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The Living Legacy of Historically Black Colleges and Universities

The Living Legacy of Historically Black Colleges and UniversitiesI recently had the honor of speaking to this year’s graduates of Hampton University at the school’s 134th commencement exercises. As a 1970 Hampton alumnus and president for the past 10 years of a predominantly White university, I have gained valuable perspective on what leaders of universities like mine can learn from historically Black colleges and universities.
While more than 80 percent of African American college students are now enrolled in predominantly White institutions, HBCUs continue to account for more than a quarter of the nation’s African American college graduates. Even more important, these institutions have demonstrated long-term success in educating the majority of America’s Black leaders, and they have many lessons to teach — lessons that pertain chiefly to the value of having a rich history of educating African Americans, of being sensitive to their needs and diverse backgrounds, and of developing a sense of loyalty among students, faculty, staff and alumni. The future of African American higher education will depend upon the strong commitment of all types of institutions to these students.
Returning to Hampton, I was struck by the fact that the nation still does not fully understand, or appreciate, how instrumental HBCUs have been in transforming the lives of millions of Americans for more than a century. Throughout the 20th century, we have seen thousands upon thousands of African Americans graduating from HBCUs as the first member of their families to attend college, with many becoming leaders in their professions and communities, and inspiring others to go to college. Those of us in higher education sometimes forget how important the occasion of commencement is to students, their families and the campus community. For some, it is an opportunity to celebrate the first person in their family attending and completing college. For others, it is about building on the legacy of those who have gone there before. In all cases, commencement symbolizes our hope for the next generation.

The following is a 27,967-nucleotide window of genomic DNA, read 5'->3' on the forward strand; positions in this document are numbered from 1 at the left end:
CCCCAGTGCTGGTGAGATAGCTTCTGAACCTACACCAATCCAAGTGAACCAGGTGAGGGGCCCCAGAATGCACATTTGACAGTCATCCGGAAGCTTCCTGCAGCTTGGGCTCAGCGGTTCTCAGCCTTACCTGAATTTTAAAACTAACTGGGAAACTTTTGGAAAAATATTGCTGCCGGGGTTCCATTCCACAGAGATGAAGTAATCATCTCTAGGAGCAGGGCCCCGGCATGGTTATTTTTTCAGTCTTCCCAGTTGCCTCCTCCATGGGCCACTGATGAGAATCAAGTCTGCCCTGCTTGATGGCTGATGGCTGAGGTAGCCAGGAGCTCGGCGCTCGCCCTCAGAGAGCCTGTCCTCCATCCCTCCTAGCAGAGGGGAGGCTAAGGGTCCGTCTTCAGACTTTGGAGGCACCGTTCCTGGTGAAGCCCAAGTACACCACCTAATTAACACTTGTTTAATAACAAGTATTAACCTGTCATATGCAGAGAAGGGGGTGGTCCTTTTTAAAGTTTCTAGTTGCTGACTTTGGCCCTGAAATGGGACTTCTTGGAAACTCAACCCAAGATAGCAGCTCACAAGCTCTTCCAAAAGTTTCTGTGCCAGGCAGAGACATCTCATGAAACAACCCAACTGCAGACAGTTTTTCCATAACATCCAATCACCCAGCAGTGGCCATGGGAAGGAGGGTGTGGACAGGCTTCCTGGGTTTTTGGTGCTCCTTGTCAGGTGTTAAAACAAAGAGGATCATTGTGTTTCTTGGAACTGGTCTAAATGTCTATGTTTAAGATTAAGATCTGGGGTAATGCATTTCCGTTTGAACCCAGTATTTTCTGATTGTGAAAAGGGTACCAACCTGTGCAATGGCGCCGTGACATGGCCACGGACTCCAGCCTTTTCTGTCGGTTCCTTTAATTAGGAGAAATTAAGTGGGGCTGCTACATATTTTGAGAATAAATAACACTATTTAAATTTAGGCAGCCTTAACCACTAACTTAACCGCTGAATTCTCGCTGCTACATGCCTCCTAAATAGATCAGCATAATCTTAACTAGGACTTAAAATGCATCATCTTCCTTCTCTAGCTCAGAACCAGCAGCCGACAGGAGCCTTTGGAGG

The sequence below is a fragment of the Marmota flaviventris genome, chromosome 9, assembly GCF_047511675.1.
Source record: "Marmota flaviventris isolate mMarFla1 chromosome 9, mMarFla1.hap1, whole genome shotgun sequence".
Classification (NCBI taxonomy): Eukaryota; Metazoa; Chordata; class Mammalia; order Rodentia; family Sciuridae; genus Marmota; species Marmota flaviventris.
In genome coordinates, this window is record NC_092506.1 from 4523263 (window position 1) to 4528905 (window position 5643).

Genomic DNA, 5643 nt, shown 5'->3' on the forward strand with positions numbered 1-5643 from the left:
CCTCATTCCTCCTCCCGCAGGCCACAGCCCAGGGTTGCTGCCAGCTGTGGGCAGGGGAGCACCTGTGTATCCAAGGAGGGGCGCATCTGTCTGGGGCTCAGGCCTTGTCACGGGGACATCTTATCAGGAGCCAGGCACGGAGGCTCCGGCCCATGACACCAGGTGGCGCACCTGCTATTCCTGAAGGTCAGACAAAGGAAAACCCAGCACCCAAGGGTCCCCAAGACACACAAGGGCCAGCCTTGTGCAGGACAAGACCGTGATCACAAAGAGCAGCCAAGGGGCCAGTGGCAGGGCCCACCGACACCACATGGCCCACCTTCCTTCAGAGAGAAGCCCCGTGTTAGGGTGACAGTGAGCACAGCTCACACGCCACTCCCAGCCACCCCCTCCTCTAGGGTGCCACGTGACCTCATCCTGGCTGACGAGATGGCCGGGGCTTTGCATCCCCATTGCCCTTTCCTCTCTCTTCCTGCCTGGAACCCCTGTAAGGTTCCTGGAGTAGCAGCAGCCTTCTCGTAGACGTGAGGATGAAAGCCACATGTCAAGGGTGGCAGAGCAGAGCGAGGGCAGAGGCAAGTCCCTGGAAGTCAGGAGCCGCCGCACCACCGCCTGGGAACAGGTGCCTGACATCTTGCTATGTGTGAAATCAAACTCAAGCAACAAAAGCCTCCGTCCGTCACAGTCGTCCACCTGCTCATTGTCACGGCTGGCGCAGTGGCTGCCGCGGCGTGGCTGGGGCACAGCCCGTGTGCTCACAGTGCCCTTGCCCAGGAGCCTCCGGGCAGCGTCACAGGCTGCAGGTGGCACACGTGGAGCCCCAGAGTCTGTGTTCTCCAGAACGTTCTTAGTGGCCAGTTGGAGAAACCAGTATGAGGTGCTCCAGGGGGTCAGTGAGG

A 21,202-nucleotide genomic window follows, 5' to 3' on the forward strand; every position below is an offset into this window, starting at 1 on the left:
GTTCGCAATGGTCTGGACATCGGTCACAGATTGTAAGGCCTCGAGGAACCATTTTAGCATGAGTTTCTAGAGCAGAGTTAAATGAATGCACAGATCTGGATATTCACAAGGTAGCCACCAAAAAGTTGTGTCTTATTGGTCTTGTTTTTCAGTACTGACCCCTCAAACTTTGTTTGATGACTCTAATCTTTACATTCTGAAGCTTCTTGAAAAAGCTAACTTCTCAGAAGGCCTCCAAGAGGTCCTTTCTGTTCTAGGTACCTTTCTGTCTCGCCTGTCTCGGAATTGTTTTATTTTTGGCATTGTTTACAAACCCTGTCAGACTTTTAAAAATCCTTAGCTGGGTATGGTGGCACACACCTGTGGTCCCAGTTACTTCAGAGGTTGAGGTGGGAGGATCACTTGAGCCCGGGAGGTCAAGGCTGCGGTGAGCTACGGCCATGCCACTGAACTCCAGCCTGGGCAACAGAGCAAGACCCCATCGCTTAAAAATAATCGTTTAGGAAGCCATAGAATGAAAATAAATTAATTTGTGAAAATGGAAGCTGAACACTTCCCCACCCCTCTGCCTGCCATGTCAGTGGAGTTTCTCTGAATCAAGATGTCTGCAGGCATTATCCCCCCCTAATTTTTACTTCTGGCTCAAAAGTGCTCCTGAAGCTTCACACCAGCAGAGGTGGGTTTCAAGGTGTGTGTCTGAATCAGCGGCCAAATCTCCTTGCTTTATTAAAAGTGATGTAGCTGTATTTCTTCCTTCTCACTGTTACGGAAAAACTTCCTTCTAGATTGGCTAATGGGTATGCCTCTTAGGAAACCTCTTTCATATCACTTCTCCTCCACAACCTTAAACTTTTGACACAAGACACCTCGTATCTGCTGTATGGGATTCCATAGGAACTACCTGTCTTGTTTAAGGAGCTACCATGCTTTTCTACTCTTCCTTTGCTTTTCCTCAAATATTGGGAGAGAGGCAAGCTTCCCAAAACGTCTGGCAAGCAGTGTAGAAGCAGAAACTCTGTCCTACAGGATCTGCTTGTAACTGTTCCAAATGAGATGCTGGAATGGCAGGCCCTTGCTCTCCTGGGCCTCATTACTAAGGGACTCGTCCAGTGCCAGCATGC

It was a particularly special honor for me to speak at Hampton because one of my heroes, another Hampton alumnus and college president, Booker T. Washington, had spoken there at two prior commencements — as a graduate in 1875, when he debated with a fellow graduate on the annexation of Cuba (a hot international topic 127 years ago), and in 1879 (two years before going to Tuskegee), when his address to graduates was entitled “The Force That Wins.”  As I speak to students and educators around the country, I often talk about the power of the individual and the human spirit, and of an individual’s power to motivate and inspire others to set and achieve high goals.
As I talked with members of the graduating class, with other Hamptonians, and with the university’s president Dr. William R. Harvey, they all spoke with great sincerity about the institution as a very special place. It was clear to me that Hampton’s story, like that of so many other HBCUs, is a very special one. Throughout the day, those who had gathered had a chance to listen to the elevating music of the Hampton choir being piped through speakers across the campus, to gaze at the Emancipation Oak, under which slaves had been told about their freedom, and to think about the Academy Building where Booker Washington proved his worthiness to be admitted to study at Hampton in 1873. One could not help but be inspired. Indeed, the rich and often difficult history of the nation’s HBCUs is in part what makes them a source of inspiration to students and others.
My own Hampton experience not only filled me with a sense of hope and excitement, but also shaped my philosophy of education. It was at Hampton that I learned about the importance of putting students first, expecting the most of them, giving them the support they need to succeed, and emphasizing leadership and service to others. That philosophy governs my approach today as a university president. I know that students come first and that all students grow from being challenged intellectually and receiving support, both academic and personal. I also try to convey to them another valuable lesson I gained from Hampton — that from those to whom much is given, much is required.   
Finally, I have learned a great deal about leadership from observing President Harvey, who on commencement day stood out as a giant, as he has for years. Throughout his presidency, he has championed excellence, insisting on high academic standards and attracting resources for that campus. What he has achieved at Hampton epitomizes the benefits of combining excellence and diversity. But even more important, he represents all of those Black college presidents, like Booker T. Washington, who have steered the course of Black higher education for more than a century.
The fact that Hampton’s commencement falls on Mother’s Day magnifies for all our appreciation of families and roots. I could not help but think of the parallelism between one’s mother and one’s alma mater, each serving as a point of commencement, each giving us love, values and skills for life. As Hampton’s graduates were leaving the institution that day and embarking on their journey into the real world, it was inspiring and reassuring to know that the Class of 2002 surely included America’s future leaders, and that they would pass on the great legacy of America’s historically Black colleges and universities.  — Dr. Freeman A. Hrabowski III is president of the University of
Maryland, Baltimore County.

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